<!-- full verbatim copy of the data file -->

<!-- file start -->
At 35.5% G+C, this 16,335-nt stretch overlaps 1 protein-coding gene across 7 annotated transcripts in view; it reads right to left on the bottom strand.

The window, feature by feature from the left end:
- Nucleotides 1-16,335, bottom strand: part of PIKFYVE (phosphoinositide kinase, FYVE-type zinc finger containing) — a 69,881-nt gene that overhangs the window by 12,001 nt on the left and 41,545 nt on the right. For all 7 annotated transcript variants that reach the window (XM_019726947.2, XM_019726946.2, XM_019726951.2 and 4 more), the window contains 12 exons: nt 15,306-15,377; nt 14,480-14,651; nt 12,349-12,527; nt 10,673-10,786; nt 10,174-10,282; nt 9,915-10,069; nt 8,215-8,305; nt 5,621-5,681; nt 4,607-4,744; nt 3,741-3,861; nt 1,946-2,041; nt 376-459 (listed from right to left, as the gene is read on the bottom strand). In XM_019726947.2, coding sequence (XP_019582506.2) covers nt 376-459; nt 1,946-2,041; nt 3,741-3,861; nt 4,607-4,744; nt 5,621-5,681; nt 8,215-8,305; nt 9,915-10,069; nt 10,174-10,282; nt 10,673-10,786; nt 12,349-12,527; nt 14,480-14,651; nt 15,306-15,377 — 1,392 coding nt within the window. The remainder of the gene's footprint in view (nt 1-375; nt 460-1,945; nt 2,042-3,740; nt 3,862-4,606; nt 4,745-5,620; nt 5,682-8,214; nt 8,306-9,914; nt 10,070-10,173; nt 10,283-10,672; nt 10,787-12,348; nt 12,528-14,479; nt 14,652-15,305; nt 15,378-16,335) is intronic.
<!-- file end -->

At 35.5% G+C, this 16,335-nt stretch overlaps 1 protein-coding gene across 7 annotated transcripts in view; it reads right to left on the bottom strand.

The window, feature by feature from the left end:
- Nucleotides 1-16,335, bottom strand: part of PIKFYVE (phosphoinositide kinase, FYVE-type zinc finger containing) — a 69,881-nt gene that overhangs the window by 12,001 nt on the left and 41,545 nt on the right. For all 7 annotated transcript variants that reach the window (XM_019726947.2, XM_019726946.2, XM_019726951.2 and 4 more), the window contains 12 exons: nt 15,306-15,377; nt 14,480-14,651; nt 12,349-12,527; nt 10,673-10,786; nt 10,174-10,282; nt 9,915-10,069; nt 8,215-8,305; nt 5,621-5,681; nt 4,607-4,744; nt 3,741-3,861; nt 1,946-2,041; nt 376-459 (listed from right to left, as the gene is read on the bottom strand). In XM_019726947.2, coding sequence (XP_019582506.2) covers nt 376-459; nt 1,946-2,041; nt 3,741-3,861; nt 4,607-4,744; nt 5,621-5,681; nt 8,215-8,305; nt 9,915-10,069; nt 10,174-10,282; nt 10,673-10,786; nt 12,349-12,527; nt 14,480-14,651; nt 15,306-15,377 — 1,392 coding nt within the window. The remainder of the gene's footprint in view (nt 1-375; nt 460-1,945; nt 2,042-3,740; nt 3,862-4,606; nt 4,745-5,620; nt 5,682-8,214; nt 8,306-9,914; nt 10,070-10,173; nt 10,283-10,672; nt 10,787-12,348; nt 12,528-14,479; nt 14,652-15,305; nt 15,378-16,335) is intronic.